"That song's very personal to Richey," murmurs Nicky Wire. "When they took him into the hospital, they said he was on verge of anorexia, and I think that point of view in the song is perhaps his point of view - anorexia as the ultimate act of self-control, total withdrawal, no one can get to you, a kind of suicide where you don't have to die."

A lot of the lyrics to this LP seem very, very personal - yeah, there are a few upbeat, declamatory song ("Revol", "PCP"), but others seem impossibly dense, frighteningly intense, betray a haunted, unbelievably bleak vision. I'm reminded of the lyrics Kurt Cobain wrote for "In Utero" - near-unintelligible snatches of internal dialogue (a friend with some understanding of psychoanalysis threw down "The Holy Bible" lyric sheet halfway through the first song, "Yes", and shuddered) - and, while it would be offensive to attempt O-level psychology here...

"It's not O-level psychology," says Nicky calmly, "it's just f***ing obvious. You're talking about 'Yes', '4st 7lbs', 'Die In the Summertime' - these are all Richey's songs. He's written about 70 per cent of this album. He just kept handing us complete lyrics that were absolutely perfect, absolutely beautiful, and yeah, very personal. I mean, he's not here to speak for himself, but I think he's explained himself pretty f***ing perfectly in those songs."

And so, finally, we talk about Richey.

"Obviously, we're not gonna talk about actual events," says James, "because that's private. But, equally obviously, we have to talk about the situation. And first of all we want to clear up all the speculation and outright f***ing lies we've read in the last two weeks. There is absolutely no tension in the band and there never has been. And it's not some kind of f***ing hype about Richey either - he's genuinely very ill."

"Richey just reached a point where something clicked," explains Nicky. "His self-abuse has just escalated so f***ing badly - he's drinking, he's mutilating himself, he's on the verge of anorexia... there's a line in 'Yes', 'hurt myself to let pain out' - Richey just found it so hard to say no to anybody, and that really was his way of letting out pain."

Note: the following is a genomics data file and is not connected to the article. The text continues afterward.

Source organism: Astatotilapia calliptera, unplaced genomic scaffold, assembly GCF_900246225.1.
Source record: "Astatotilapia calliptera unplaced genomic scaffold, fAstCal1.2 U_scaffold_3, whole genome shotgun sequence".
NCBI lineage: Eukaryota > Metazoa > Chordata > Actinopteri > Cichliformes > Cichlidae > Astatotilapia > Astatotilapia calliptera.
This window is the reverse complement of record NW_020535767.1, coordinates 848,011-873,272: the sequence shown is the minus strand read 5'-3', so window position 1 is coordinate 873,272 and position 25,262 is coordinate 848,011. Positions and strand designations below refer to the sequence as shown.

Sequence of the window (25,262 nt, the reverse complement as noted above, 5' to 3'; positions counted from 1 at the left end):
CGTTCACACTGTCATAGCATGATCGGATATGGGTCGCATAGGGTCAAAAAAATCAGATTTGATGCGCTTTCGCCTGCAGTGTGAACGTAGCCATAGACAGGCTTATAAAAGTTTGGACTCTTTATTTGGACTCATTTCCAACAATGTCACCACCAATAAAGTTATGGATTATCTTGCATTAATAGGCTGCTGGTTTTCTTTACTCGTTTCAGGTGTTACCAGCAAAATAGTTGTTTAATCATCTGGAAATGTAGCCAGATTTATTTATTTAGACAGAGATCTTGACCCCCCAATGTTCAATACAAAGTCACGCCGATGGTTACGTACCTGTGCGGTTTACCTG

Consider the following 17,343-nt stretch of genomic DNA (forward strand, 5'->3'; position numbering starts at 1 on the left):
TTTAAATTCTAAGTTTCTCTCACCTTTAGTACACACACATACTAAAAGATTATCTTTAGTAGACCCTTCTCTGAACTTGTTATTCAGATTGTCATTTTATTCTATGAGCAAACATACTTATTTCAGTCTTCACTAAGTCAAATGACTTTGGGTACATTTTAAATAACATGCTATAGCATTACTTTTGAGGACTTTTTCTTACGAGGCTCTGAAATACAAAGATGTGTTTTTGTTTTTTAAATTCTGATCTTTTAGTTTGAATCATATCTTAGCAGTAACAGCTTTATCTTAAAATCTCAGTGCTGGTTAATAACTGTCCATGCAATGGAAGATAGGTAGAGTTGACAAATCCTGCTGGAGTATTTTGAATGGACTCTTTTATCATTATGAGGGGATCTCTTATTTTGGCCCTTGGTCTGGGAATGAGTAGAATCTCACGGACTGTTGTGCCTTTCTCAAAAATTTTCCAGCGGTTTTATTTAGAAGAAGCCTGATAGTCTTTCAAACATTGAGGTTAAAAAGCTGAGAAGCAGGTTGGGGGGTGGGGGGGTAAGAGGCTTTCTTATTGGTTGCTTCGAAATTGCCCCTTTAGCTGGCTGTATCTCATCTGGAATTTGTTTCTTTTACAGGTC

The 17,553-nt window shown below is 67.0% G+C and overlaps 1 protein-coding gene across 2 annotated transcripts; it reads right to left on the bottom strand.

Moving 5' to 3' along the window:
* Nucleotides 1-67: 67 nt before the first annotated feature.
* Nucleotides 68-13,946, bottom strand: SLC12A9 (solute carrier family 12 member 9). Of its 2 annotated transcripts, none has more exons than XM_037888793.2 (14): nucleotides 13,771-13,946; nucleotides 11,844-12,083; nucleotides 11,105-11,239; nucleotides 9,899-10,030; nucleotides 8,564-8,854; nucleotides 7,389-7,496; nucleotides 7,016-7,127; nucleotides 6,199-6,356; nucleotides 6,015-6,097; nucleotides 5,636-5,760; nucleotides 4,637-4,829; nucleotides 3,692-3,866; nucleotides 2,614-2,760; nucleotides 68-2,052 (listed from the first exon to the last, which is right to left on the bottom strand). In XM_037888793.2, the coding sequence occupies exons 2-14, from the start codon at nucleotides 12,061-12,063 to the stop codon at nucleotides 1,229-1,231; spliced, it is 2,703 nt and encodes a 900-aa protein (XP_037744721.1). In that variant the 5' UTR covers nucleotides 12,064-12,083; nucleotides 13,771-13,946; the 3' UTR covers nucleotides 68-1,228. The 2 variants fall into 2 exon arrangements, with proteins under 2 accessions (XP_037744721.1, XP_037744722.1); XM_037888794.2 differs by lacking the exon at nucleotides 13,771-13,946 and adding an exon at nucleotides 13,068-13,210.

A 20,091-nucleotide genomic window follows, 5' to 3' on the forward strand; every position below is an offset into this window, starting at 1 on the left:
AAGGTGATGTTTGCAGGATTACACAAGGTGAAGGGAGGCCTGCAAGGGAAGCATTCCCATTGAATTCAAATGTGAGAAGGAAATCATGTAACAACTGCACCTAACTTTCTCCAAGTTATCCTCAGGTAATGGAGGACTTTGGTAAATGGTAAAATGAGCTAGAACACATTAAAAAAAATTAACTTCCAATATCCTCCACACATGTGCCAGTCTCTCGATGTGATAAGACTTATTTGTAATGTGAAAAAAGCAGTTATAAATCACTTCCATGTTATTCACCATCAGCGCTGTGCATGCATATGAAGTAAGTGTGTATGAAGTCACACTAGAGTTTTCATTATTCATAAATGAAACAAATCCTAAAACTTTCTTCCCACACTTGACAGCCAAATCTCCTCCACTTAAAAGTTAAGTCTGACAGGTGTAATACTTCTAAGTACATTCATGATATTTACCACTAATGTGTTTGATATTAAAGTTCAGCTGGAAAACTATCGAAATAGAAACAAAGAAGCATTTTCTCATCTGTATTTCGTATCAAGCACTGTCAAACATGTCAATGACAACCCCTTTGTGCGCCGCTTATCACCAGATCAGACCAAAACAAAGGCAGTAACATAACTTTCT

What is it in Richey's head that makes these things happen?

"I think he just feels things so f***ing intensely. He always had this vision of purity, or perfection, a kind of childlike vision, that became completely obliterated. A misprint on a lyric sheet, or whatever, would just upset him so much, and he got to a stage where he just couldn't stop himself from doing anything.

"But when we played in Glasgow without him it was horrendous. It just felt like a massive f***ing spiritual betrayal, and it looks pretty certain now that we're going to have to play Reading without him too - I mean, we thought of just doing nothing, not doing press, cancelling gigs, but we talked it over and decided that we were duty-bound to fulfill certain responsibilities - but we'll be so f***ing resentful that he isn't there that a lot of f***ing anger is gonna come out, I tell you. But, you know, right now he just needs to get better."

James: "It's strange. Richey never had as many setbacks as a kid as me, he's more acutely intelligent than me, he's more beautiful than me - and yet he has more problems. Problems that I'd just snip off with f***ing scissors in two seconds flat really get to Richey.

"But he has a very acute perception of things, and you can't lose that perception. It's just a matter of how you channel it. And this is it. It sounds insultingly flippant to say, 'Ooh, these things happen' or something, but - basically, what is is, we all saw Richey's problems getting to a stage where things were gonna get very, very nasty, and now he's going to see a psychiatrist and try to nip that in the bud. That's the true story. Those are the facts."

And I'm wondering why things had to happen this way. And I'm wondering whether they could have happened any other way.


James nods out of the window: the street is crazy with rain. It's falling like a fist, battering the pavements, washing back up from the drains. the night is flooded - across the road, a bright, wet church stands dripping, haloed by streetlamps, drenched and ornate. Brief sheet lightning opens up the sky, then slams it shut; the window-pane is pearled with swarf.

"It's beautiful out there, isn't it?"

I put down my drink, scramble up from the floor to see.

Tomorrow we will discover that a fortnight's rain has fallen in three hours, cutting off main roads, flooding the Underground, dragging London to a standstill.

"Beautiful", I reply, turning back to James.

But he looks away. "Oh, it's nothing really," he mutters. "It's only the rain."

He stares at the carpet.

"Don't worry. It's nothing."